- Hurricane Irma is expected to make landfall in southern Florida by early Sunday morning
- Miami is expected to bear the brunt of Irma, a Category 5 storm clocking 150mph winds
- An estimated 1.4 million people are under evacuation in Florida and Georgia
- Florida Gov. Rick Scott said residents under evacuation in southern coastal areas need to leave by midnight
- Since evacuation orders were issued, there’s been heavy traffic on all northbound highways
- The storm has the potential to do $125billion worth of damage when it strikes Miami – and possibly much more
- Irma has caused devastation in the Caribbean, killing at least 24 and leveling entire islands
- Extensive damage has been reported on Barbuda and St Martin, with over 90 per cent of buildings wrecked
- The storm is currently battering the northern coast of Cuba
Hurricane Irma is once again forecast to hit the Florida Keys as a Category 5 storm, as more than a million people have fled its path and abandoned their homes.
Meteorologists expect the powerful hurricane to hit the Sunshine State between 5am and 7am ET on Sunday.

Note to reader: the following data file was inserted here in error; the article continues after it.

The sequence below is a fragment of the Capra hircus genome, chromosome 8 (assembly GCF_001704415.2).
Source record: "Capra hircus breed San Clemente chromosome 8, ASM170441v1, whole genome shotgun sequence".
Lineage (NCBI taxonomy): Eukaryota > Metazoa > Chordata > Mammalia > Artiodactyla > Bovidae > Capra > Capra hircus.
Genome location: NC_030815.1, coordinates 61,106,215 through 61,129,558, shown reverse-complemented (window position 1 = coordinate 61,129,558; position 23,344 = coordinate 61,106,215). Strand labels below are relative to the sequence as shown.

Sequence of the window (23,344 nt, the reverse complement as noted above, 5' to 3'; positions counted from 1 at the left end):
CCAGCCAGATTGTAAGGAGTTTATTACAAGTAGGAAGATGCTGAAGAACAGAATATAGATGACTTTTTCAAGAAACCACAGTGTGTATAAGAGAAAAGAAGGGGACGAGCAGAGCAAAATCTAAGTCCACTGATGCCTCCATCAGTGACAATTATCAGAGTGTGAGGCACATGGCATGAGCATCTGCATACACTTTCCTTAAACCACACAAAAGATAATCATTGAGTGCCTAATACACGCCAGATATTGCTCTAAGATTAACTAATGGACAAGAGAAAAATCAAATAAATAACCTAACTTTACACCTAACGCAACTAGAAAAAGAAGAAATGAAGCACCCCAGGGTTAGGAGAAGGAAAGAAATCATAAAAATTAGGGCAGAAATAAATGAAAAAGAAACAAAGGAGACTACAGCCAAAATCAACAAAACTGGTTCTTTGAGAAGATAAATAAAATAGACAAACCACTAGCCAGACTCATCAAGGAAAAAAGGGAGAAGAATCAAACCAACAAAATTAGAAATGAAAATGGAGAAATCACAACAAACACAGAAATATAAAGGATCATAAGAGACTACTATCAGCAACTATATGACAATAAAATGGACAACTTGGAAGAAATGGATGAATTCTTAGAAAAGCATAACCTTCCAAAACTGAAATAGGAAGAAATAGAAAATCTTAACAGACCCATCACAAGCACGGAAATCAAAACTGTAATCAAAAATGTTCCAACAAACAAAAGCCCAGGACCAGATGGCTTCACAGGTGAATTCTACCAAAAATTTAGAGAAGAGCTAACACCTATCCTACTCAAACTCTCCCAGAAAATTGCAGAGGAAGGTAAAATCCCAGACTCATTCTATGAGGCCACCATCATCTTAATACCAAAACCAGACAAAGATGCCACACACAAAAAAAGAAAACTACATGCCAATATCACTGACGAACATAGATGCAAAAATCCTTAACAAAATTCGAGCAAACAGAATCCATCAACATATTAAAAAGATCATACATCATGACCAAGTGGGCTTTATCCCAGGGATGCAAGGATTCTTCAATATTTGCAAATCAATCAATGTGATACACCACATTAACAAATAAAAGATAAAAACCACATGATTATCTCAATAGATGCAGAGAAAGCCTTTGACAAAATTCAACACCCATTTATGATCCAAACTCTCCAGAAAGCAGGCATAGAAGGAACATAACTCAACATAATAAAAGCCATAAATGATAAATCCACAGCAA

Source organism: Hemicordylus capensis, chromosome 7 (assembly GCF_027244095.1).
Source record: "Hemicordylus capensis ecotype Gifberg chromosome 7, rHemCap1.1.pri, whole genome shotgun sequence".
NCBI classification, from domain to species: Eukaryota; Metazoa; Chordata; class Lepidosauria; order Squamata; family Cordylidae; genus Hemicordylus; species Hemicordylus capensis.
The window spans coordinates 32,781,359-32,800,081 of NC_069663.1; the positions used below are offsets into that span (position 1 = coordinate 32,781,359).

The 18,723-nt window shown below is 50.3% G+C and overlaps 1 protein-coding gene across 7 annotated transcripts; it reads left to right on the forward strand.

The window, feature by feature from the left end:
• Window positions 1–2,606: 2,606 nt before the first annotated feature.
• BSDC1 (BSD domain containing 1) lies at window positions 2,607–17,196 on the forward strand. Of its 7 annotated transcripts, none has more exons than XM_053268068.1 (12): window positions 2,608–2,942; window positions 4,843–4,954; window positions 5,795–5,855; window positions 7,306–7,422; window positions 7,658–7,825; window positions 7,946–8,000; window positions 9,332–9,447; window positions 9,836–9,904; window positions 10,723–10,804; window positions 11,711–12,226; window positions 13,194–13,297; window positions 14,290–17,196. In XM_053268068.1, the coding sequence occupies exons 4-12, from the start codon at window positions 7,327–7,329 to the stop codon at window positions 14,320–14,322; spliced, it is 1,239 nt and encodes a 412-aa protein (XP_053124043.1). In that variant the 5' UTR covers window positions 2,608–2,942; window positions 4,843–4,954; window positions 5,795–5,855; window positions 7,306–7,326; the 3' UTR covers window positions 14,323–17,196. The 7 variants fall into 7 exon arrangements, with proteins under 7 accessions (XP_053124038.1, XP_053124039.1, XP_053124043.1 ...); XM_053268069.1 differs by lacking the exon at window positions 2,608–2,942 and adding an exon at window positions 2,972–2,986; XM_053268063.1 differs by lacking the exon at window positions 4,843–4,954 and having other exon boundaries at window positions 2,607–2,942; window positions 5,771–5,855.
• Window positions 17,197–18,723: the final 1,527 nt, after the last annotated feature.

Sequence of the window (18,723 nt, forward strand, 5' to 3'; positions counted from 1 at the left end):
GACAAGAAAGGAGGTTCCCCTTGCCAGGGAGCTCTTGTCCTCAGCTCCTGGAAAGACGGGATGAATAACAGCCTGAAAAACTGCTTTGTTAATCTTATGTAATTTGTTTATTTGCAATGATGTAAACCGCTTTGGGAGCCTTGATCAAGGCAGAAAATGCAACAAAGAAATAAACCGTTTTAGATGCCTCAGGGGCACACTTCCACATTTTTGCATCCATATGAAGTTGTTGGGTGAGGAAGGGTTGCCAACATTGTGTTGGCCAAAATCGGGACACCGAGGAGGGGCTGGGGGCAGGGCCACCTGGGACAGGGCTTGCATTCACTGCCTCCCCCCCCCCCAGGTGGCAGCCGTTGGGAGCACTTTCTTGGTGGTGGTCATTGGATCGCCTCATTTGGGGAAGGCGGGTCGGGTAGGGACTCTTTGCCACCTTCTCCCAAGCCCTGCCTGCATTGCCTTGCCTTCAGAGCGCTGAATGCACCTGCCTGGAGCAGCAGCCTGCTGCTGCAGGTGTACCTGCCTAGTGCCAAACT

‘Obviously Hurricane Irma continues to be a threat that is going to devastate the United States,’ Brock Long, administrator of the Federal Emergency Management Agency (FEMA), said at a press conference Friday morning. ‘We’re going to have a couple rough days.’
The storm was first downgraded from a Category 5 to a Category 4 earlier on Friday morning, but as of 5pm ET on Friday, it is predicted to hit the U.S. as a Category 5. This will only be the fourth time ever a Category 5 has hit US mainland.
As of 6.30pm ET Friday, the hurricane is moving west at 12 mph and located 345 miles southeast of Miami.
Government officials along with the National Hurricane Center have cautioned that Irma is ‘extremely dangerous’ with maximum sustained winds of 155 mph. That’s strong enough to bring down power poles, uproot trees and rip the roofs off of homes.
In preparation for what is predicted to be the most powerful hurricane to hit the United States in years, an estimated 1.4million people have been given mandatory evacuation orders in both Florida and Georgia.
The above map shows Hurricane Irma’s current projected track towards the U.S. and up the state of Florida this weekend
Boarded up buildings are seen in preparation of Hurricane Irma during a mandatory evacuation in Miami Beach, Florida on Friday